U.S. subcommittee has hearing on excessive speculation

by World Grain Staff
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WASHINGTON, D.C., U.S. — After reviewing over 15,000 public comments on a proposal to combat speculative pressures on commodity prices, the Commodity Futures Trading Commission (CFTC) recently issued a final rule to put trading limits in place to clamp down on excessive speculation and price manipulation. Concerned about the impact of commodity speculation on jobs, families, and the economic recovery, the Permanent Subcommittee on Investigations has called a hearing for Nov. 3, to hear from, among other witnesses, CFTC Chairman Gary Gensler.

“Stable, reasonable commodity prices are critical to our economic recovery and jobs,” said Subcommittee Chairman Carl Levin. “We’re talking about gasoline prices, electricity and heating costs, food prices, computer costs, and industrial metals that together affect virtually every American family and business budget. Those prices need to reflect supply and demand, not speculators’ activities.”

To prevent excessive speculation and market manipulation, the Dodd-Frank Wall Street Reform and Consumer Protection Act directed the CFTC to apply position limits, which have capped traders’ holdings of some U.S. commodities for 70 years, to a wider range of commodities, trading instruments, and markets. The new position limits will prevent individual traders from holding more than a specified number of futures contracts or swaps at a specified time, such as during the close of the so-called “spot month” when a futures contract expires and buyers and sellers have to settle up financially or through the physical delivery of commodities.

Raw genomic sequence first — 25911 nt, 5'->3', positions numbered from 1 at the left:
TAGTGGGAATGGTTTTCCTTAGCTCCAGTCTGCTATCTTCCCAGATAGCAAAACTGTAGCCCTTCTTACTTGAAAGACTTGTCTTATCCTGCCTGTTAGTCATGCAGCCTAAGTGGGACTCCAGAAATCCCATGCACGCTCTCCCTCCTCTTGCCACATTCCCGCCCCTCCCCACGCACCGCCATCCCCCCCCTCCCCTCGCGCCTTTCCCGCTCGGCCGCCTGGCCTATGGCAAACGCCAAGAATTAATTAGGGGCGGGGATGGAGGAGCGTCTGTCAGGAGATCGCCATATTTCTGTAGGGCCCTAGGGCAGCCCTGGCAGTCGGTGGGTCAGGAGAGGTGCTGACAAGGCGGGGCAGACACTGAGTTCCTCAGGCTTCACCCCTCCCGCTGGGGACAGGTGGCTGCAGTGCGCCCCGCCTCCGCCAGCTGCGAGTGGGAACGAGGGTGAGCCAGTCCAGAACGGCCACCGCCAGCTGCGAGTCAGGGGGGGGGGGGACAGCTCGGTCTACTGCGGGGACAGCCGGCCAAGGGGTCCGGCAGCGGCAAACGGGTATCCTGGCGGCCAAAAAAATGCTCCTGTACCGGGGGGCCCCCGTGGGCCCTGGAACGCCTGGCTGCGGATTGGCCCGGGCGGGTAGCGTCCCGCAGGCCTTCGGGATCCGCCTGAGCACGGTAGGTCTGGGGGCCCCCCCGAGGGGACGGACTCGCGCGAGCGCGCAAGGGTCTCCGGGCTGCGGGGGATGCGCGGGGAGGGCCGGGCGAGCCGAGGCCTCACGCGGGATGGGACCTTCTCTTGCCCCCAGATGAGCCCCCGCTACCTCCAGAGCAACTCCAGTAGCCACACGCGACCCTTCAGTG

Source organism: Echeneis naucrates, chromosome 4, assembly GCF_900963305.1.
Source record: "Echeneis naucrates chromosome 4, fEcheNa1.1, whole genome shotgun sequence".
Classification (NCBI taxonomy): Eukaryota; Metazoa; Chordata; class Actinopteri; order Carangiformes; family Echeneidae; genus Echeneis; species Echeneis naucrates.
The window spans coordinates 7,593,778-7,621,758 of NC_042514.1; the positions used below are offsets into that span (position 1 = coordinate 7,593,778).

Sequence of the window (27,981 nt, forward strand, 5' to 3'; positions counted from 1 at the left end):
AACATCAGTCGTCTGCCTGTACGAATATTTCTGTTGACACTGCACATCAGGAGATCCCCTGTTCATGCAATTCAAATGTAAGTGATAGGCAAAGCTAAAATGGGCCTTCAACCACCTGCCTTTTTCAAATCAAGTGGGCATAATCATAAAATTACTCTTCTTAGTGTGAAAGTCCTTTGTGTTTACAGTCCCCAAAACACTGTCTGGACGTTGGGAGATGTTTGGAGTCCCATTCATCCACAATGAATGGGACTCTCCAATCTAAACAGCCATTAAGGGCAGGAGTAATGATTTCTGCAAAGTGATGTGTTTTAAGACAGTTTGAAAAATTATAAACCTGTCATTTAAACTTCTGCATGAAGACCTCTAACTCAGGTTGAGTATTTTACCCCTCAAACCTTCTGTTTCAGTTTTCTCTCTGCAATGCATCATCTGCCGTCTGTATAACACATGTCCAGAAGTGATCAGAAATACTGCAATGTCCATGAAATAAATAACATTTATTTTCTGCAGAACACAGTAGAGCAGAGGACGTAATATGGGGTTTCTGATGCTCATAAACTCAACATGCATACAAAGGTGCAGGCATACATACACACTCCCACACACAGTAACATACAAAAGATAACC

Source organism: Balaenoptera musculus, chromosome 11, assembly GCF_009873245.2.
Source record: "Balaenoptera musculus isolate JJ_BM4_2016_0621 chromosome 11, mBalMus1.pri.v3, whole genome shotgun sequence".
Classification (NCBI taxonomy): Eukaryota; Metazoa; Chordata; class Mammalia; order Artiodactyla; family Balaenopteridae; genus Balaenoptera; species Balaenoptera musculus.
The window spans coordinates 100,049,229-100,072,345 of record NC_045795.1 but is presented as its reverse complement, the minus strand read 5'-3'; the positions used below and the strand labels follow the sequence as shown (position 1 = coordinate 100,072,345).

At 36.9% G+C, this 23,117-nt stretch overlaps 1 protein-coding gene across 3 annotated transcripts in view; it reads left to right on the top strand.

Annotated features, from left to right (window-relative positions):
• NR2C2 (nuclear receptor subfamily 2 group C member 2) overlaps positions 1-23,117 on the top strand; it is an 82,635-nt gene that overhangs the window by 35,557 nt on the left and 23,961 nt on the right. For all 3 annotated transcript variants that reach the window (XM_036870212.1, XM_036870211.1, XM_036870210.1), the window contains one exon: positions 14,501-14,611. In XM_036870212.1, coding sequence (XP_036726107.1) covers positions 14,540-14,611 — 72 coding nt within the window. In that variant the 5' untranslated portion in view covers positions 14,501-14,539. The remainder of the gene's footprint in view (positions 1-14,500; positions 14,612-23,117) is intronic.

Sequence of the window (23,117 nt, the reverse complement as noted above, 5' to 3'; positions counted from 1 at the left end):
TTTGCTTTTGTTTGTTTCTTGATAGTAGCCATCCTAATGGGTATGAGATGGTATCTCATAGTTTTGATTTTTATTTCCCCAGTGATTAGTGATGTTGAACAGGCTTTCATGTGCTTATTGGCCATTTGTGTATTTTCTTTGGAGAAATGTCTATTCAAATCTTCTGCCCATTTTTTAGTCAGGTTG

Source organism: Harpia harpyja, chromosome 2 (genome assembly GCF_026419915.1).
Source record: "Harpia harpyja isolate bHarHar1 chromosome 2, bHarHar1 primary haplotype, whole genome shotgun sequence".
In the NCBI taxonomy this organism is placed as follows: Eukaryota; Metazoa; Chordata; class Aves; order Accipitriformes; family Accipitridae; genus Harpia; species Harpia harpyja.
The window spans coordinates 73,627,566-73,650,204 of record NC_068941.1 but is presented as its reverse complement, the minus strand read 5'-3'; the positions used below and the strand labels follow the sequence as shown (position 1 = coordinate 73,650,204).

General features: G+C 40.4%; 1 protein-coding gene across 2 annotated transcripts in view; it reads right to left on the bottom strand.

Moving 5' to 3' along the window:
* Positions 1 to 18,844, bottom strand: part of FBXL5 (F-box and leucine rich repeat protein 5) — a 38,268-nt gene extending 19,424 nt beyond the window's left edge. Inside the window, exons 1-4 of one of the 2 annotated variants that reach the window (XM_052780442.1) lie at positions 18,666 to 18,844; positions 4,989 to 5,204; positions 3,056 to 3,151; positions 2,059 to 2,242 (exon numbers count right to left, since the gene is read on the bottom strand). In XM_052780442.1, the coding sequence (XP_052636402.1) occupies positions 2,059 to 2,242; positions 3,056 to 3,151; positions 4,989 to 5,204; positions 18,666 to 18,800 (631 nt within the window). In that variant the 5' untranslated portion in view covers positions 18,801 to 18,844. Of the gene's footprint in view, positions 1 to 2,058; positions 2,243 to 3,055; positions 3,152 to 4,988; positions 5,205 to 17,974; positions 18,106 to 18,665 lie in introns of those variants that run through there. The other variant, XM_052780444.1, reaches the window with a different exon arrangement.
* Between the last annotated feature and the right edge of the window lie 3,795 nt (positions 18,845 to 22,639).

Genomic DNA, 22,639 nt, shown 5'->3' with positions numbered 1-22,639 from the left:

“A flood of speculative money continues to pour into U.S. commodity markets at unprecedented levels from index traders, hedge funds, money managers, exchange traded products, and mutual funds,” said Levin. “Unlike commercial firms, the speculators’ goal is not to hedge their price risks but to profit from changing prices. So it is no surprise that along with the rise in speculative dollars, commodity prices have become more volatile, with exaggerated swings that have less to do with supply and demand than with speculators playing the market. The new position limits rule needs to be able to curb excessive speculation.”
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